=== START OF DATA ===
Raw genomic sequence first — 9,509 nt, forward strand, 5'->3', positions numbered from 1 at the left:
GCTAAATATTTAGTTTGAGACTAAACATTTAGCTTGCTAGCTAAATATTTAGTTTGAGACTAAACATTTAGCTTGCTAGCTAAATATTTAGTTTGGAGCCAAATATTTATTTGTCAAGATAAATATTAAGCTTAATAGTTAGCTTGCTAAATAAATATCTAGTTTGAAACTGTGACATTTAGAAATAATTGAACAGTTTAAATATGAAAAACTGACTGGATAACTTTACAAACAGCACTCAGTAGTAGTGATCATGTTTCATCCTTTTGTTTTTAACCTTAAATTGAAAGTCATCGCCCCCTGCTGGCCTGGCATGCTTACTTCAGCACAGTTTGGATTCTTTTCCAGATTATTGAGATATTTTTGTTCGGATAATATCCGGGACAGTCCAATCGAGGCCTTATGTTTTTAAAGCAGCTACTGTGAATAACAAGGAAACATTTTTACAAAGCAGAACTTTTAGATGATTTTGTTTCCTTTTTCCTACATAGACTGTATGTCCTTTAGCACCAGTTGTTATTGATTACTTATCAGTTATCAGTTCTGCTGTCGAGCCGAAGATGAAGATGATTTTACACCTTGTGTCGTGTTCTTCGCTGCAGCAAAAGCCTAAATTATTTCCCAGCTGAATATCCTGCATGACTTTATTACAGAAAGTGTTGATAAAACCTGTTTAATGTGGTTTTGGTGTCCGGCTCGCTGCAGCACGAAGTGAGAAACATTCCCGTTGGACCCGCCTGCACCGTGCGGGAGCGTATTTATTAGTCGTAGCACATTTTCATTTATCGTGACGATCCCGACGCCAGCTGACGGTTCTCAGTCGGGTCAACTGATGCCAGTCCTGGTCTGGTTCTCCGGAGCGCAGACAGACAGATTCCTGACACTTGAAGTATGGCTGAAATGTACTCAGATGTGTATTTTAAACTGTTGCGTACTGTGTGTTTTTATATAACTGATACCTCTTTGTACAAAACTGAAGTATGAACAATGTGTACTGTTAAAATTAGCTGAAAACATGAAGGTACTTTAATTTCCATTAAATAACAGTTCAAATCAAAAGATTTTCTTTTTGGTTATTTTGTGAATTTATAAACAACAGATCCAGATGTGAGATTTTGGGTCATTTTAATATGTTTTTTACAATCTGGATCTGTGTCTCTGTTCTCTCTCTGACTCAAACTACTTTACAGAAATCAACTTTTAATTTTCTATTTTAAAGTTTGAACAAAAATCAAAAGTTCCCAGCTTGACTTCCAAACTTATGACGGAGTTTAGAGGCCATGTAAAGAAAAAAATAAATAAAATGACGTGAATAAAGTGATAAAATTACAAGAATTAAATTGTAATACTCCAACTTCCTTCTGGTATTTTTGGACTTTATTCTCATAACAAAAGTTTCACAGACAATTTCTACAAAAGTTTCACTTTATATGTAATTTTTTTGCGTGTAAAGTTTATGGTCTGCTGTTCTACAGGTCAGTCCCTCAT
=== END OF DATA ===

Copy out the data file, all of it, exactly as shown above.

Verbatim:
Raw genomic sequence first — 9,509 nt, forward strand, 5'->3', positions numbered from 1 at the left:
GCTAAATATTTAGTTTGAGACTAAACATTTAGCTTGCTAGCTAAATATTTAGTTTGAGACTAAACATTTAGCTTGCTAGCTAAATATTTAGTTTGGAGCCAAATATTTATTTGTCAAGATAAATATTAAGCTTAATAGTTAGCTTGCTAAATAAATATCTAGTTTGAAACTGTGACATTTAGAAATAATTGAACAGTTTAAATATGAAAAACTGACTGGATAACTTTACAAACAGCACTCAGTAGTAGTGATCATGTTTCATCCTTTTGTTTTTAACCTTAAATTGAAAGTCATCGCCCCCTGCTGGCCTGGCATGCTTACTTCAGCACAGTTTGGATTCTTTTCCAGATTATTGAGATATTTTTGTTCGGATAATATCCGGGACAGTCCAATCGAGGCCTTATGTTTTTAAAGCAGCTACTGTGAATAACAAGGAAACATTTTTACAAAGCAGAACTTTTAGATGATTTTGTTTCCTTTTTCCTACATAGACTGTATGTCCTTTAGCACCAGTTGTTATTGATTACTTATCAGTTATCAGTTCTGCTGTCGAGCCGAAGATGAAGATGATTTTACACCTTGTGTCGTGTTCTTCGCTGCAGCAAAAGCCTAAATTATTTCCCAGCTGAATATCCTGCATGACTTTATTACAGAAAGTGTTGATAAAACCTGTTTAATGTGGTTTTGGTGTCCGGCTCGCTGCAGCACGAAGTGAGAAACATTCCCGTTGGACCCGCCTGCACCGTGCGGGAGCGTATTTATTAGTCGTAGCACATTTTCATTTATCGTGACGATCCCGACGCCAGCTGACGGTTCTCAGTCGGGTCAACTGATGCCAGTCCTGGTCTGGTTCTCCGGAGCGCAGACAGACAGATTCCTGACACTTGAAGTATGGCTGAAATGTACTCAGATGTGTATTTTAAACTGTTGCGTACTGTGTGTTTTTATATAACTGATACCTCTTTGTACAAAACTGAAGTATGAACAATGTGTACTGTTAAAATTAGCTGAAAACATGAAGGTACTTTAATTTCCATTAAATAACAGTTCAAATCAAAAGATTTTCTTTTTGGTTATTTTGTGAATTTATAAACAACAGATCCAGATGTGAGATTTTGGGTCATTTTAATATGTTTTTTACAATCTGGATCTGTGTCTCTGTTCTCTCTCTGACTCAAACTACTTTACAGAAATCAACTTTTAATTTTCTATTTTAAAGTTTGAACAAAAATCAAAAGTTCCCAGCTTGACTTCCAAACTTATGACGGAGTTTAGAGGCCATGTAAAGAAAAAAATAAATAAAATGACGTGAATAAAGTGATAAAATTACAAGAATTAAATTGTAATACTCCAACTTCCTTCTGGTATTTTTGGACTTTATTCTCATAACAAAAGTTTCACAGACAATTTCTACAAAAGTTTCACTTTATATGTAATTTTTTTGCGTGTAAAGTTTATGGTCTGCTGTTCTACAGGTCAGTCCCTCAT